“I feel as though this past year has taught me a great deal in terms of growing content-wise and as a person. I have learned to look at every obstacle as an opportunity to grow and learn, rather than something in the way of achieving goals. Instead of adhering to my fixed mindset, I have learned to develop a growth mindset and realize that failure is a must in order to succeed.”

For students to gain this confidence, they need to learn to be independent and secure in their educational experiences. Dweck alludes to this in an essay for Education Week, when she says, “Students need to try new strategies and seek input from others when they’re stuck. They need this repertoire of approaches—not just sheer effort—to learn and improve.”

Finding Strengths and Opportunities

Because all children deserve acknowledgement of the positive aspects of their writing, I feel it’s important to help my students find their strengths—whether these strengths are written, discussed, or performed. That process also confirms for students the skills in which they do not need additional instruction. Those strengths are what make students feel motivated to engage in the classroom and on paper.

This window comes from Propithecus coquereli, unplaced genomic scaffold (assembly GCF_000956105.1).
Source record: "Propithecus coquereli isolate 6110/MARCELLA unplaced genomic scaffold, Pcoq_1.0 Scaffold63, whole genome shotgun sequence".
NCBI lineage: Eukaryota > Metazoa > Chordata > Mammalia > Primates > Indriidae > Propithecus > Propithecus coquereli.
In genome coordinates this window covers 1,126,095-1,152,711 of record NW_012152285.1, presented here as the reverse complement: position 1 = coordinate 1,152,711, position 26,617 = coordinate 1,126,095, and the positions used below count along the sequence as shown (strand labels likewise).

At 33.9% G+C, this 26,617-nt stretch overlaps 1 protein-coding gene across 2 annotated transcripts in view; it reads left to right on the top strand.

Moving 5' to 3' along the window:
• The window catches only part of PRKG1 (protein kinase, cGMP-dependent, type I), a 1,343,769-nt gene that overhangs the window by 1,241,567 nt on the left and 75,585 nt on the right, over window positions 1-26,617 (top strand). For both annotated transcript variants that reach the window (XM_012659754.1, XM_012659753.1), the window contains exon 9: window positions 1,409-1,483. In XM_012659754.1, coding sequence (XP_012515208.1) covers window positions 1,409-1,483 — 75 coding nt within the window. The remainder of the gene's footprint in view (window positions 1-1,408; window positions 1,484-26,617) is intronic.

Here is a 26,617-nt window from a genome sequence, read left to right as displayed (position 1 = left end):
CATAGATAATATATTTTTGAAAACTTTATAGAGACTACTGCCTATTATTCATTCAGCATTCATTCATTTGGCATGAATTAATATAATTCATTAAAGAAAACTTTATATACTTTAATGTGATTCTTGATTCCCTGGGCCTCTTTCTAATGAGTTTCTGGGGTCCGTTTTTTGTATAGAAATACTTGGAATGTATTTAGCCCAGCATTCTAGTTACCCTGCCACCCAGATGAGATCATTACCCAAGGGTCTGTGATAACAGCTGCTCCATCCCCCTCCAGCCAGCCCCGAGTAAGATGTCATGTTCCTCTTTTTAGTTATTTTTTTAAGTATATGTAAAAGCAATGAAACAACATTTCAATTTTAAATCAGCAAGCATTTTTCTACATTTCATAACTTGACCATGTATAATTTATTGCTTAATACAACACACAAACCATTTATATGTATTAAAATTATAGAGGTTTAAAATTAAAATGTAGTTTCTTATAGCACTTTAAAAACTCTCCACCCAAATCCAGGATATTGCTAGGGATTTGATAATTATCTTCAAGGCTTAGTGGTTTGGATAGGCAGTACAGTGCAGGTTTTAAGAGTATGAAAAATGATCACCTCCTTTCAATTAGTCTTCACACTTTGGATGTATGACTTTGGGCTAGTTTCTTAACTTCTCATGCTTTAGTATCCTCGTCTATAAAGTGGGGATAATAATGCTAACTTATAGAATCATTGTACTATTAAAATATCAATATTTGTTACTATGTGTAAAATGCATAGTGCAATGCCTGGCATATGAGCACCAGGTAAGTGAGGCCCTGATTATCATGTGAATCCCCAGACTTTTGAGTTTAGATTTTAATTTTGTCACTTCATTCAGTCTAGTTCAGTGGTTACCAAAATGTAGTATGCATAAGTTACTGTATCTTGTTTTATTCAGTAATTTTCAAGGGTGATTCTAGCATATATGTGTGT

To support my students in finding their strengths, I refer to their weaknesses as “opportunities.” Once students identify what can be improved on, I ask them to create a checklist of those things that they can use for the next essay. I encourage them to embrace these lists because they represent a chance for change and improvement—an opportunity to get even smarter.

Show Value in the Process

While writing their Now Whats, students have to contend with these “opportunities” and develop plans for how to improve.

Here are a few of the improvement plans students have come up with:

• Use a site like Khan Academy for review
• Access expert teachers on YouTube
• Conference with my teacher to get more insight
• Use grammar resources from the classroom or online
• Use my teacher’s written feedback to practice writing
• Recite an argument to my parents to get feedback
• Determine how a more positive outlook on writing could be helpful

Student buy-in comes from feeling successful after difficult tasks, and believing in oneself leads to motivation and self-efficacy, regardless of which grade level we teach. That’s why it’s important for us to set aside time to help students develop the capacity to find opportunity in their mistakes.

We need to remember to facilitate and listen. Some students may have the dispositions to work independently on their plans, while others may need a little help. While students are working on those plans in the classroom, we can have mini-conferences to check in on their progress. Giving students the tools they need the most—the confidence of having control over their own learning—is one of the best lessons we can teach.